My mother can’t catch Elyse, so she yells, in Vietnamese, that she’s going to kill her. This is the only Vietnamese I know. “You’re a lunatic,” Elyse tells her. She is calm and smiling in her peach miniskirt and off-the-shoulder sweatshirt. My sister talks to me like this, too, and it makes me want to punch her in the face.

My mother goes into the kitchen and returns gripping a knife, the one she uses to chop bitter melon for the soup I love. Elyse is afraid, though she tries to look like she isn’t. My older sister is hard. But it’s true that my mother seems crazy. They stare at each other for a moment, both breathing fast. There’s a chance my mother won’t throw the knife, but there’s just as good a chance she will. We wait. When my mother flings the knife across the table at my sister, the tip of the blade nicks the wooden surface before clattering to the floor beside Elyse, who has flattened herself against the wall. No one moves, until, finally, I walk closer to the table and see the split in the shiny brown surface, glimpse the raw, splintered wood inside.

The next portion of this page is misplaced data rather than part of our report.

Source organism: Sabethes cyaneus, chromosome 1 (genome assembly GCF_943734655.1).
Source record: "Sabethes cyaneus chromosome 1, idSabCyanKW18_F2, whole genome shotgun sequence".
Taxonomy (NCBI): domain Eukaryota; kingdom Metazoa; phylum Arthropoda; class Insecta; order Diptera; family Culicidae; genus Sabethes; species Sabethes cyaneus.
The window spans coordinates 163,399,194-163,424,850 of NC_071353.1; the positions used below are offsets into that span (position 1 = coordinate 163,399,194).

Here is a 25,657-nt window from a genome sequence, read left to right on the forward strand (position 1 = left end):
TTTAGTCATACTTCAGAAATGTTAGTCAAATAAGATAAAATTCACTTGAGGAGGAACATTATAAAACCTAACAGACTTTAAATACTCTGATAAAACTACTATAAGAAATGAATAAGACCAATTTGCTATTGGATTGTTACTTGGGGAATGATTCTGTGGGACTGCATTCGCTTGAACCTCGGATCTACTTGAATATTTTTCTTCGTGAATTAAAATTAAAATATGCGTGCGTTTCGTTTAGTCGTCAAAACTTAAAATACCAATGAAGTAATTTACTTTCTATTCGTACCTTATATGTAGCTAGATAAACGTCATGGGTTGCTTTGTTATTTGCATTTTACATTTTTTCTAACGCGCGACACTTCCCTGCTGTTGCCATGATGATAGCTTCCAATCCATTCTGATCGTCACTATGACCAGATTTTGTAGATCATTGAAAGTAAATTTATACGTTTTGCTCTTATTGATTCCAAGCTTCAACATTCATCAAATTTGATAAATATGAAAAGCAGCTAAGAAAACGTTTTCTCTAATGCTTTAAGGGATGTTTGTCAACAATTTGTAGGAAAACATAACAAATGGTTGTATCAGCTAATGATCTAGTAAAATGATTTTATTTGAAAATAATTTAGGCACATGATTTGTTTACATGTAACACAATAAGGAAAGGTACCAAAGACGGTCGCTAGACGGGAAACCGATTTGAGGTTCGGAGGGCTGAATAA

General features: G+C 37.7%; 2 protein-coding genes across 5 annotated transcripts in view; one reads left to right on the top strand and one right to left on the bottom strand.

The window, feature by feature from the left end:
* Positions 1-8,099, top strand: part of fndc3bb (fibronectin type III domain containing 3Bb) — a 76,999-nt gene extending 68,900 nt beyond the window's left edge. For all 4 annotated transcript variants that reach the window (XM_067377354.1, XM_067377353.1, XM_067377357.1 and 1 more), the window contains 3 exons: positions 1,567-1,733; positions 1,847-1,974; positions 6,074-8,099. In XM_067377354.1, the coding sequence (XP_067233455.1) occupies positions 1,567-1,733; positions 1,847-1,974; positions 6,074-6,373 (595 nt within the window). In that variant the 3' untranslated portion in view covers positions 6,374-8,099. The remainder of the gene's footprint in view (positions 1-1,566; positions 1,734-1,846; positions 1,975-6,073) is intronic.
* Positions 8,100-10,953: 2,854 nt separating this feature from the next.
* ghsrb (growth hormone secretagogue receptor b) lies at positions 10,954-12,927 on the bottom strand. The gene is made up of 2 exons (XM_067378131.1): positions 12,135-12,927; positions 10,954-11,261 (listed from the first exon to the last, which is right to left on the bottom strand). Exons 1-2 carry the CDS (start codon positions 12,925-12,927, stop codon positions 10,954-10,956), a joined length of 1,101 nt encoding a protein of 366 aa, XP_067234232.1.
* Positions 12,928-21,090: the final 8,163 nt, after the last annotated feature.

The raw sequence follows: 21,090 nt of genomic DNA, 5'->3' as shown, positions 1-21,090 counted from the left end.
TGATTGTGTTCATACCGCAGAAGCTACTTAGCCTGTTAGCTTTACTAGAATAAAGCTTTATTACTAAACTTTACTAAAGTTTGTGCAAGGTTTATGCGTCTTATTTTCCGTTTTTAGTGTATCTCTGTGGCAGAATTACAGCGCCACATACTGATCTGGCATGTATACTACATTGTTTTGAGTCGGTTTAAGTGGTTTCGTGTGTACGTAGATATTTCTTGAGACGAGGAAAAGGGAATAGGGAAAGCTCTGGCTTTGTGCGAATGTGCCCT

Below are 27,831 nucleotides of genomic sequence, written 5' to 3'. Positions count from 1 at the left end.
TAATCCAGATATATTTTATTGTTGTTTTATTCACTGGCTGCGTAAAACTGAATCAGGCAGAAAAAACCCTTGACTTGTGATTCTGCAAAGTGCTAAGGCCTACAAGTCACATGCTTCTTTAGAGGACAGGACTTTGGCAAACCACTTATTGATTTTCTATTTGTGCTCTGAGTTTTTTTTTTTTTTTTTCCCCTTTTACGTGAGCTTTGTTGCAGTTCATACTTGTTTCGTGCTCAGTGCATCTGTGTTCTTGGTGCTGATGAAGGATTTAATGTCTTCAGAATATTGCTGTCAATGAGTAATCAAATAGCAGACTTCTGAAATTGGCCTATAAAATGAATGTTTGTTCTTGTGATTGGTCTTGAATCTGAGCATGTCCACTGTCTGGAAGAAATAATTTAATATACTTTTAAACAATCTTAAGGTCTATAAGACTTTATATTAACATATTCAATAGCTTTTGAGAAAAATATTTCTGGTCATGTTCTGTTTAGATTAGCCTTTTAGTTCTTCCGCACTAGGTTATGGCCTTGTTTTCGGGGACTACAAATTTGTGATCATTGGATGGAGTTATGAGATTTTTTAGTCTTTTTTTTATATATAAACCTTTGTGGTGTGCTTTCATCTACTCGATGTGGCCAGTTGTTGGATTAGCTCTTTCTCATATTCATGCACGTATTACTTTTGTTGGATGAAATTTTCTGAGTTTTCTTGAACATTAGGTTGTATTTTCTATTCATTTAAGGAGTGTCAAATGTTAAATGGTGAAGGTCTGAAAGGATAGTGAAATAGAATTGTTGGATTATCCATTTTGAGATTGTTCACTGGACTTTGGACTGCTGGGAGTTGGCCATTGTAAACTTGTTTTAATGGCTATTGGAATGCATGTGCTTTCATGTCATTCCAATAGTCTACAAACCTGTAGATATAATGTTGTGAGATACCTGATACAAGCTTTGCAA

This piece began in the single point of view of the eldest daughter. However, I realized the piece called for the other characters’ points of view, in order to develop from scene to story. As a triptych, the piece then became an experiment in voice, in that each part of the story had to offer a voice and tone distinctive to that speaker. What held it back for a while is that I don’t feel particularly comfortable writing fragmented English, as it comes loaded with the possibility of stereotyping and cliché. In the final draft, I did use some fragmented English in the mother’s section to underscore the eldest daughter’s sense of her mother as other, and, of course, to develop the more overt tension of cultural dissonance. Finally, I’m interested in exploring narratives that take what we, as a culture, want to define as sacred, and, at least in this case, consider the complexity of a love that is inflected with anger and violence.